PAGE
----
WEIGHT: 58 kg
Services: Massage anti-stress, Cum in mouth, Lesbi-show hard, Massage anti-stress, Strap-ons
Iraq's provincial elections show that the ground is shifting underneath the country's fledgling post-Saddam order. The grip on power exercised by pro-federalist groups - the Kurdish parties and the Islamic Supreme Council of Iraq ISCI - over the past six years is being loosened by an ad hoc coalition of forces that favour a strengthening of the central state.
Their standard bearer is Nouri al Maliki, the prime minister, whose appointment in resulted from a compromise when neither ISCI nor its Sadrist rivals were able to impose their own as head of government and whose convincing showing in the provincial polls has given the anti-federalists new momentum.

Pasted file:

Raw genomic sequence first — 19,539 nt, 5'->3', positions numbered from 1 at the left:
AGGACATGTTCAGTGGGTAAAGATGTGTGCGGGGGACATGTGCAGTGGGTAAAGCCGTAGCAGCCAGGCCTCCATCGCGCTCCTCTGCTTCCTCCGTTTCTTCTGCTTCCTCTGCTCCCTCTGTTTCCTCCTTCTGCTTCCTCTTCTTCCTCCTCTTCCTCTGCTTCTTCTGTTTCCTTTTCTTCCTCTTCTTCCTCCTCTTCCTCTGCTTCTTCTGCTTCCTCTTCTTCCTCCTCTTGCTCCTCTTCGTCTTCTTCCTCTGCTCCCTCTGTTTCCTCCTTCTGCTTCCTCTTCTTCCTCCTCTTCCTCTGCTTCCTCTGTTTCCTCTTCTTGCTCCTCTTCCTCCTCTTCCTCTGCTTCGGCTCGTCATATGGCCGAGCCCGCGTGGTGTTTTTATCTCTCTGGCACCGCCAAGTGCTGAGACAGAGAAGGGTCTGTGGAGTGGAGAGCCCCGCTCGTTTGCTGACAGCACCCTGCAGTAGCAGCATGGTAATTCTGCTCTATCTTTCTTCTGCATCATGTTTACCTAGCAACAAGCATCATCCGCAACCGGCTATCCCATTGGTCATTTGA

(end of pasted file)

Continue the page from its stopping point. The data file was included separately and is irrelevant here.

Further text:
Mr Maliki won in part because of a mixture of nationalist rhetoric and military moves that angered the Kurds as much as it pleased many ordinary Arab Iraqis.
With parliamentary elections on the horizon within a year, Mr Maliki's recipe of confronting the federalists will produce further tensions with the Kurds, who have enjoyed a rare period of peace at home and great influence in Baghdad.
In the past year Mr Maliki launched a campaign to roll back Kurdish power - constitutional, institutional and territorial. In August he sent government forces into areas in the Diyala governorate claimed by the Kurds - disputed territories, according to the constitution, many of which contain oil or gas.